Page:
You can have only one residence/domicile at any given time, and your college address may or may not be your voting residence. It depends on whether you established residence/domicile in your college town.
Living in a location while you are temporarily going to school doesn't necessarily make that your residence/domicile for voting purposes, even if you lived there for several years. However, if as a student you registered to vote in the college town, got a driver's license from that state, rented an apartment there, and basically conducted your life as a resident would, then you established residence/domicile in the college town. If you did not do these things, then your address prior to moving to your college town (likely your parents' address) would be your voting residence.
Mary graduates from high school in Texas and then attends Northwestern University in Evanston, Illinois, for four years. While she is a university student, she registers and votes in Illinois. Upon graduation, she joins the Peace Corps. She goes to Washington, D.C. for one month for training, medical examination, etc. and then is assigned to Malawi, a country in Africa. When she completes her Voter Registration/Absentee Ballot Request form in order to vote from overseas, her last U.S. residence address is where she last lived in Evanston, Illinois, and she will receive an Illinois absentee ballot. Note that she will not vote in Washington, D.C. because she was only there temporarily and never resided there.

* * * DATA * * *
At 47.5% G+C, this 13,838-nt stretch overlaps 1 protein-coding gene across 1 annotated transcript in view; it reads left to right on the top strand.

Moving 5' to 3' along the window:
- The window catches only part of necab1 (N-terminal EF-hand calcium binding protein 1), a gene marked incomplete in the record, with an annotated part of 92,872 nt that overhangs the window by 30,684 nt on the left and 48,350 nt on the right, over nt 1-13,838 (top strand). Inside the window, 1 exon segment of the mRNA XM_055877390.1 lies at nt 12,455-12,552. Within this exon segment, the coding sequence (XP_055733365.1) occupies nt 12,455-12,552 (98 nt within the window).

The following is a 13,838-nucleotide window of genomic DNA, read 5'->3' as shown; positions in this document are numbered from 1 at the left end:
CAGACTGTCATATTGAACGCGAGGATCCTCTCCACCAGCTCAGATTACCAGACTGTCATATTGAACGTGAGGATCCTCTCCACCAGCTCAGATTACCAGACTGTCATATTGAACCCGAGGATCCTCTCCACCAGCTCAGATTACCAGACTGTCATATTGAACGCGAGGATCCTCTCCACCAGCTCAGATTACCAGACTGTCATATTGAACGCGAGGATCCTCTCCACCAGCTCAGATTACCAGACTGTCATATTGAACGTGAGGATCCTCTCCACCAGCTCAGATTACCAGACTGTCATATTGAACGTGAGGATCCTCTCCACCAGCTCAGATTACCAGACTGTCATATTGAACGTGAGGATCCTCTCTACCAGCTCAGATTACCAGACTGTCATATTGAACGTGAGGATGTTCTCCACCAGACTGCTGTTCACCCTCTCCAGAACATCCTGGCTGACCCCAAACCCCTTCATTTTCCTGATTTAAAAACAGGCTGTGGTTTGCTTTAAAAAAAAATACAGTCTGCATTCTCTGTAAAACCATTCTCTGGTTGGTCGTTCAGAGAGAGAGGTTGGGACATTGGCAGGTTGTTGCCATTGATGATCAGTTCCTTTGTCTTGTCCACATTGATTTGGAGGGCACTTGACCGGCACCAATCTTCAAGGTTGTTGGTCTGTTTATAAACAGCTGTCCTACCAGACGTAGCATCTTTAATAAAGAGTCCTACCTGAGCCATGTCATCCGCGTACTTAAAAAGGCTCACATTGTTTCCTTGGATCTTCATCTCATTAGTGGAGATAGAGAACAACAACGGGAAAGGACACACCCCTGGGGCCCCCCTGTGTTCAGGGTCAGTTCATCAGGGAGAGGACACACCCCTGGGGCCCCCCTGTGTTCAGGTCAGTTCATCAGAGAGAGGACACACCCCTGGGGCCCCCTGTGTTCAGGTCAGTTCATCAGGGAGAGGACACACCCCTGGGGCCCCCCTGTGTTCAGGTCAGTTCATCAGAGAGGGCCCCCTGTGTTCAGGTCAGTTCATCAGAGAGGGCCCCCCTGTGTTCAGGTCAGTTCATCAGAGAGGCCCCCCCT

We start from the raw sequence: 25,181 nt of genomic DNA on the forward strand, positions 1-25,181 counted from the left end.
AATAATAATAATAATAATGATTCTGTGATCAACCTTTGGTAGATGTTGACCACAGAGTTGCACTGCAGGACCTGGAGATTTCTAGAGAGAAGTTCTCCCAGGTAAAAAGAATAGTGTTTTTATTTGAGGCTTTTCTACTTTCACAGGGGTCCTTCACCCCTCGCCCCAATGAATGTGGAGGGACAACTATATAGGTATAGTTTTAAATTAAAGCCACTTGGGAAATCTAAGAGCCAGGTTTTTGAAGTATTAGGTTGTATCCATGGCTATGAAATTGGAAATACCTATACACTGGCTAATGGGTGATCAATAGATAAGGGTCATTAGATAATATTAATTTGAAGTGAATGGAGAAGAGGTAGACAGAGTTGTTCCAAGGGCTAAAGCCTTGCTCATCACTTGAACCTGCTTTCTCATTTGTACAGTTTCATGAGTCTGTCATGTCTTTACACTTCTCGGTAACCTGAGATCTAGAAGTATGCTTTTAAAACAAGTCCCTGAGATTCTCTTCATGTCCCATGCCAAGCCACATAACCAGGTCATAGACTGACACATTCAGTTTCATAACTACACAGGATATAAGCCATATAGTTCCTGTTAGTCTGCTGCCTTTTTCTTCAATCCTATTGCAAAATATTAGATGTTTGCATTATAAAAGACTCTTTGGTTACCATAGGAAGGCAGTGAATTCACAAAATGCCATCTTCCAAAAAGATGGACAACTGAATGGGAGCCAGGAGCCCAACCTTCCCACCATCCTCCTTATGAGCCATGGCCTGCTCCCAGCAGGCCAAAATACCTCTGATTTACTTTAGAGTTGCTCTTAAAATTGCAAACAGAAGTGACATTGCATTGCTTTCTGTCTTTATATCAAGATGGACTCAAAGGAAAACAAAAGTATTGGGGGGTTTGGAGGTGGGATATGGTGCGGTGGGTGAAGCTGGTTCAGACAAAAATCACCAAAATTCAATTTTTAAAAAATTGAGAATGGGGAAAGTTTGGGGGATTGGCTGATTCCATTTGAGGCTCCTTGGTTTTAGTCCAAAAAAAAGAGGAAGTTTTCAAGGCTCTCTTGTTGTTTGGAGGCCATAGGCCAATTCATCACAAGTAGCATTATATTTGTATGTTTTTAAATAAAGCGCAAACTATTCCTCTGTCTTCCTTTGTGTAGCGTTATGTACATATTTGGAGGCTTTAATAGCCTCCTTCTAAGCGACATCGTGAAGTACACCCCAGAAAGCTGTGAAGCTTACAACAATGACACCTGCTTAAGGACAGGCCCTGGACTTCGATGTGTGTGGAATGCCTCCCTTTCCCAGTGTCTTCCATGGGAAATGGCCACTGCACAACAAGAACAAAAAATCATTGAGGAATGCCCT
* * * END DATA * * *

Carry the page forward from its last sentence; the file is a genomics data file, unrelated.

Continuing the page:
Joe graduates from high school in Buffalo, New York, and then he attends Columbia University in New York City for four years. While he is a university student, he votes by absentee ballot, using his parents' address in Buffalo as his voting residence address. Upon graduation, he moves to France. When he completes his Voter Registration/Absentee Ballot Request form in order to vote from overseas, his last U.S. residence address is the address where he resided in Buffalo. Even if his parents move away from that address, or pass away while he is living overseas, he should still use that address as his voting residence address for as long as he lives overseas or until he moves back to the U.S.